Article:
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Geometric optics and Fermat's principle

  1. Oct 11, 2015 #1
    1. The problem statement, all variables and given/known data
    A ray travels as shown in the image attached below. In this case, Fermat's principle may be written as

    ##A =\frac{n(1+ay)}{\sqrt{1+(y')^2}}##

    Where y' is dy/dx, n is the index of refraction and A is a real constant.

    The trajectory of a ray of light is given by

    ##y = -\frac{1}{a}## ## + \frac{A}{na}## ##\cosh{\frac{na}{A}(x-x0)}##

    When the ray is observed from a height y above the x axis, it seems to come from the ground at horizontal distance d from the observer (see figure). Determine d if a(x−x0) is small. Write your answer in terms of y and a.

    2. Relevant equations


    3. The attempt at a solution
    I've tried to work out the specific trajectory for the ray that grazes the x axis at xg. For x=xg, dy/dx is 0 and y=0, so at that point A = n. Although there is a sqrt involved, take positive n because n=c/v is always positive as far as I know.

    Sub that into the second equation for y, taking y=0 again, then I got xg = x0.

    So the specific trajectory of this ray would then be

    ##y = -\frac{1}{a}## ## + \frac{1}{a}## ##\cosh{a(x-xg)}##

    Really have no clue what to do from there! I did try finding the tangent to the curve to maybe find an expression for the length of the hypotenuse, but that didn't work. So I don't know.
     

    Attached Files:

  2. jcsd
  3. Oct 11, 2015 #2

    andrewkirk

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    If the eye is at coordinates (x,y) and y' represents the gradient at that point then what expression can you write for d in terms of y and y'?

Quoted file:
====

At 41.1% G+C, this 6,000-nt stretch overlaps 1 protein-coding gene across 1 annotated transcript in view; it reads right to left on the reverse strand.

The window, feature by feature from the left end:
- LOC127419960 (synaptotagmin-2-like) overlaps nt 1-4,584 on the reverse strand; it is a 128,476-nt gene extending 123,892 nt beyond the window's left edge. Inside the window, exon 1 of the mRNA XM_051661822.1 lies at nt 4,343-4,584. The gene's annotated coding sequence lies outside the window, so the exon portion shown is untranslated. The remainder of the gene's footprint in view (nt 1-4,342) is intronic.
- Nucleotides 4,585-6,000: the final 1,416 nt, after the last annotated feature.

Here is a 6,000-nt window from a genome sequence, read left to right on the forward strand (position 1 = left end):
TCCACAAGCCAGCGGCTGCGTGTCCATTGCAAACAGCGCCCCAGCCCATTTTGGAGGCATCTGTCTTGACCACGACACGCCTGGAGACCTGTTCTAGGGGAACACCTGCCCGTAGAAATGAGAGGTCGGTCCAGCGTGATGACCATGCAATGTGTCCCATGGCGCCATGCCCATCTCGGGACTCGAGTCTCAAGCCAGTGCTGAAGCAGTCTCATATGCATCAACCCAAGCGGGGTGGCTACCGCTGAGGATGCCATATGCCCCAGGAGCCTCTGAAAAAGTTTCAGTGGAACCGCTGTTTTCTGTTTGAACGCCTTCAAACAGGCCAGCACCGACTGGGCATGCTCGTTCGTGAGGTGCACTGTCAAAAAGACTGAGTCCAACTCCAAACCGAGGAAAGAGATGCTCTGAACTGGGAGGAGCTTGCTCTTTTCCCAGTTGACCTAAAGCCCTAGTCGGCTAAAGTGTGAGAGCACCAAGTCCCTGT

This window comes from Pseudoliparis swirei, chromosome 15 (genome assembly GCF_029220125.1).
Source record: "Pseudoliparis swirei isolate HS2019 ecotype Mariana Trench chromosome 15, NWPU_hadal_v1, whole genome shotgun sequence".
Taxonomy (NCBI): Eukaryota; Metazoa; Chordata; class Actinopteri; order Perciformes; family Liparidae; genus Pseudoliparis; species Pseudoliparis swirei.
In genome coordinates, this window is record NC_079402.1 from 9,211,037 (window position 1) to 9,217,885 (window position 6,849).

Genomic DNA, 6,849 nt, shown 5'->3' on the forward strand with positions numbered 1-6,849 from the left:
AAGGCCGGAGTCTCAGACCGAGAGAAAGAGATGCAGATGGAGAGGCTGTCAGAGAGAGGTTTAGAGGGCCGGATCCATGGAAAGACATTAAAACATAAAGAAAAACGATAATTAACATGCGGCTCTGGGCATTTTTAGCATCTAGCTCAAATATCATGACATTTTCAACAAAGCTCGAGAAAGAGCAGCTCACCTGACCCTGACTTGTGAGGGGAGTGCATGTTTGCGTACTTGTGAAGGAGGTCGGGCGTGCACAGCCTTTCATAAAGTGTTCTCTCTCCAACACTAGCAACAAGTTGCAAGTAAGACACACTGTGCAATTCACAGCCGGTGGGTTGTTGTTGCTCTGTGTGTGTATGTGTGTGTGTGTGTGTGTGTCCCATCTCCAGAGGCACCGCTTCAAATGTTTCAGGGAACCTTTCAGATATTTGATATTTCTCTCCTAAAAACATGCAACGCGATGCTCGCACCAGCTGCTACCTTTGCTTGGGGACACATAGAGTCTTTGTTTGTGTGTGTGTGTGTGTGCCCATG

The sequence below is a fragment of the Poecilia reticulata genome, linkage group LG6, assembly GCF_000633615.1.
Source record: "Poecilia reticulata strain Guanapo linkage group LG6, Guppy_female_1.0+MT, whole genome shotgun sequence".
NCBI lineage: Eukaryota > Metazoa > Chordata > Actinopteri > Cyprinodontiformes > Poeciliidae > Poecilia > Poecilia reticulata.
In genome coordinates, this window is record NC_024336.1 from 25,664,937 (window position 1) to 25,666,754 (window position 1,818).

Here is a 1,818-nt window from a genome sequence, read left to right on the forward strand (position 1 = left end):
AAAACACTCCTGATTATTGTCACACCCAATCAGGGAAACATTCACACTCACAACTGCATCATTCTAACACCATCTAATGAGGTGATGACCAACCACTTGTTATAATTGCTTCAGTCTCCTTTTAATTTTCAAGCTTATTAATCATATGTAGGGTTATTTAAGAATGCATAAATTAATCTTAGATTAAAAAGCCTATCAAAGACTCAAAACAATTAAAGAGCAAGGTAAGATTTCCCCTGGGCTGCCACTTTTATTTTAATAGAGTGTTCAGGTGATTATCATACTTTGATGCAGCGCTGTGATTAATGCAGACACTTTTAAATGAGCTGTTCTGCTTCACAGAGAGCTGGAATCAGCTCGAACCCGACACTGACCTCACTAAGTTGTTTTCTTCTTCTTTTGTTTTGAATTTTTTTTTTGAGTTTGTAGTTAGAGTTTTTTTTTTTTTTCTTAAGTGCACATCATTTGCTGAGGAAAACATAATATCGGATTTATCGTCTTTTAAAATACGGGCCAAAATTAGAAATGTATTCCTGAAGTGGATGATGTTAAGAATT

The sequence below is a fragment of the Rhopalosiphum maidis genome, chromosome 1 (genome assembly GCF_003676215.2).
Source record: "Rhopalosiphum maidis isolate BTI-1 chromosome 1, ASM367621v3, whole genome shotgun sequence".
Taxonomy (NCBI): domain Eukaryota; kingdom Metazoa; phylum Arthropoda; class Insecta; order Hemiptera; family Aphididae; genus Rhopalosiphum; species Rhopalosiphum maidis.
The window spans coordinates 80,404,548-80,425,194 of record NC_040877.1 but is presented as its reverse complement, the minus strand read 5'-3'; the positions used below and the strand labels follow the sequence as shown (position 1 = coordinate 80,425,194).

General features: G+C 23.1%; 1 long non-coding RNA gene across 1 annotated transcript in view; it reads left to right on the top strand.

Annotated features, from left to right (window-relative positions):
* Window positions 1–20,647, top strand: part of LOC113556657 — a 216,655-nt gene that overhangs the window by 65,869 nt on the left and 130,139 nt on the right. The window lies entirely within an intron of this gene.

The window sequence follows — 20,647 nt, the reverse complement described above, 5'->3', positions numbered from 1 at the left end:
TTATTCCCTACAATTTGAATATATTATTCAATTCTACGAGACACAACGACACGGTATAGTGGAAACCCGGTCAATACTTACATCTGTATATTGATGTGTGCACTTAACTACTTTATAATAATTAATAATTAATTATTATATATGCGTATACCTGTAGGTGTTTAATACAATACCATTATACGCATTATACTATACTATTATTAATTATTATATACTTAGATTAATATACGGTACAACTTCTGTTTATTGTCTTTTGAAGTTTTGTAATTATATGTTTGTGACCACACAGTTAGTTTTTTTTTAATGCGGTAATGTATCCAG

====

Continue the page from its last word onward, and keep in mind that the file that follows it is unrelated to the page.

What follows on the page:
If you can do that, you just need to get rid of y'. Could the Fermat formula be of any help?
     
  4. Oct 12, 2015 #3
    Oh yeah! An expression such as y'2= d2+y2? Rearranged to make d the subject, then rearrange the fermat formula to make y' the subject and sub in to the d = expression, along with the given value of y!
     
  5. Oct 12, 2015 #4

    andrewkirk

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    Yes, but not that particular expression. ##y'## is the gradient, which is the tangent of the angle of the hypotenuse to the horizontal. What is the relation of that to ##d## and ##y##?
     
  6. Oct 13, 2015 #5
    Oh, ok... so tan(θ) = ##\frac{y}{d}##=##y'##? So in fact, d = y/y' then?

    I don't understand why not the first expression isn't right though. Because the gradient is dy/dx, and dx at the point we're looking at is d, isn't it? I thought the hypotenuse would be represented, when squared, by ##d^2 + y^2##.
    Although I do know why dy/dx is the tan of the angle of the hypotenuse to the horizontal.
     
    Last edited: Oct 13, 2015
  7. Oct 13, 2015 #6
    But then, if I use

    ##y = -\frac{1}{a}## ## + \frac{1}{a}## ##\cosh{a(x-xg)}##

    Then since I've been given that a(x-xg) is small, cosh(a(x-xg)) = 1. So I'd get that y=0 and therefore d = 0, wouldn't I?
     
  8. Oct 13, 2015 #7

    andrewkirk

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    I wouldn't use that, because it has x in it and you are looking for a formula for d in terms of only y and a. Try instead using the first formula in the OP:
    $$
    A =\frac{n(1+ay)}{\sqrt{1+(y')^2}}
    $$
     
  9. Oct 14, 2015 #8
    It does have x in it, but x disappears because I've been given that a(x-xg) is small. I know that y isn't zero! So why would I get that result?
     
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